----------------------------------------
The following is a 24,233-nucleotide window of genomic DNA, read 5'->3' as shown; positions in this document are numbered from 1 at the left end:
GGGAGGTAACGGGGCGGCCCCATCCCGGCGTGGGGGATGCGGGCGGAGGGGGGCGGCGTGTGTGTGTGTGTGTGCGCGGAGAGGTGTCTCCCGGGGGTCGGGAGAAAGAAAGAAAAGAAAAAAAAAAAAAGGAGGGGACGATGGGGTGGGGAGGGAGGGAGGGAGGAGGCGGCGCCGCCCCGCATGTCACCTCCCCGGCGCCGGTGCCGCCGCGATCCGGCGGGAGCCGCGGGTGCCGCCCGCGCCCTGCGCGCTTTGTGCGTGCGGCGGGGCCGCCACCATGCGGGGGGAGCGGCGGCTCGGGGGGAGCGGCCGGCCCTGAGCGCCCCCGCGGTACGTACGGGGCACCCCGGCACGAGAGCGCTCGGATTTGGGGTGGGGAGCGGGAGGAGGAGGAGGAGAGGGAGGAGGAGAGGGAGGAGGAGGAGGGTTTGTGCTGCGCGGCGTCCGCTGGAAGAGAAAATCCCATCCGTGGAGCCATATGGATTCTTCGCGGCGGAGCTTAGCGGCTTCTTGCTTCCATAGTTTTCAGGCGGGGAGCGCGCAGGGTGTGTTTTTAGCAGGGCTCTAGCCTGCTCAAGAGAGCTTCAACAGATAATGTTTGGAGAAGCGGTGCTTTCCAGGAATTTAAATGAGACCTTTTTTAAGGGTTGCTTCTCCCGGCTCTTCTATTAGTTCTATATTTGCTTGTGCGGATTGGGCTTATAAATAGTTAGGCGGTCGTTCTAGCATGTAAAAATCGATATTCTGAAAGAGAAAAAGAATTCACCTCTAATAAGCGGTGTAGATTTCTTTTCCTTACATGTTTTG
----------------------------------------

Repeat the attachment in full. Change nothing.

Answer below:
The following is a 24,233-nucleotide window of genomic DNA, read 5'->3' as shown; positions in this document are numbered from 1 at the left end:
GGGAGGTAACGGGGCGGCCCCATCCCGGCGTGGGGGATGCGGGCGGAGGGGGGCGGCGTGTGTGTGTGTGTGTGCGCGGAGAGGTGTCTCCCGGGGGTCGGGAGAAAGAAAGAAAAGAAAAAAAAAAAAAGGAGGGGACGATGGGGTGGGGAGGGAGGGAGGGAGGAGGCGGCGCCGCCCCGCATGTCACCTCCCCGGCGCCGGTGCCGCCGCGATCCGGCGGGAGCCGCGGGTGCCGCCCGCGCCCTGCGCGCTTTGTGCGTGCGGCGGGGCCGCCACCATGCGGGGGGAGCGGCGGCTCGGGGGGAGCGGCCGGCCCTGAGCGCCCCCGCGGTACGTACGGGGCACCCCGGCACGAGAGCGCTCGGATTTGGGGTGGGGAGCGGGAGGAGGAGGAGGAGAGGGAGGAGGAGAGGGAGGAGGAGGAGGGTTTGTGCTGCGCGGCGTCCGCTGGAAGAGAAAATCCCATCCGTGGAGCCATATGGATTCTTCGCGGCGGAGCTTAGCGGCTTCTTGCTTCCATAGTTTTCAGGCGGGGAGCGCGCAGGGTGTGTTTTTAGCAGGGCTCTAGCCTGCTCAAGAGAGCTTCAACAGATAATGTTTGGAGAAGCGGTGCTTTCCAGGAATTTAAATGAGACCTTTTTTAAGGGTTGCTTCTCCCGGCTCTTCTATTAGTTCTATATTTGCTTGTGCGGATTGGGCTTATAAATAGTTAGGCGGTCGTTCTAGCATGTAAAAATCGATATTCTGAAAGAGAAAAAGAATTCACCTCTAATAAGCGGTGTAGATTTCTTTTCCTTACATGTTTTG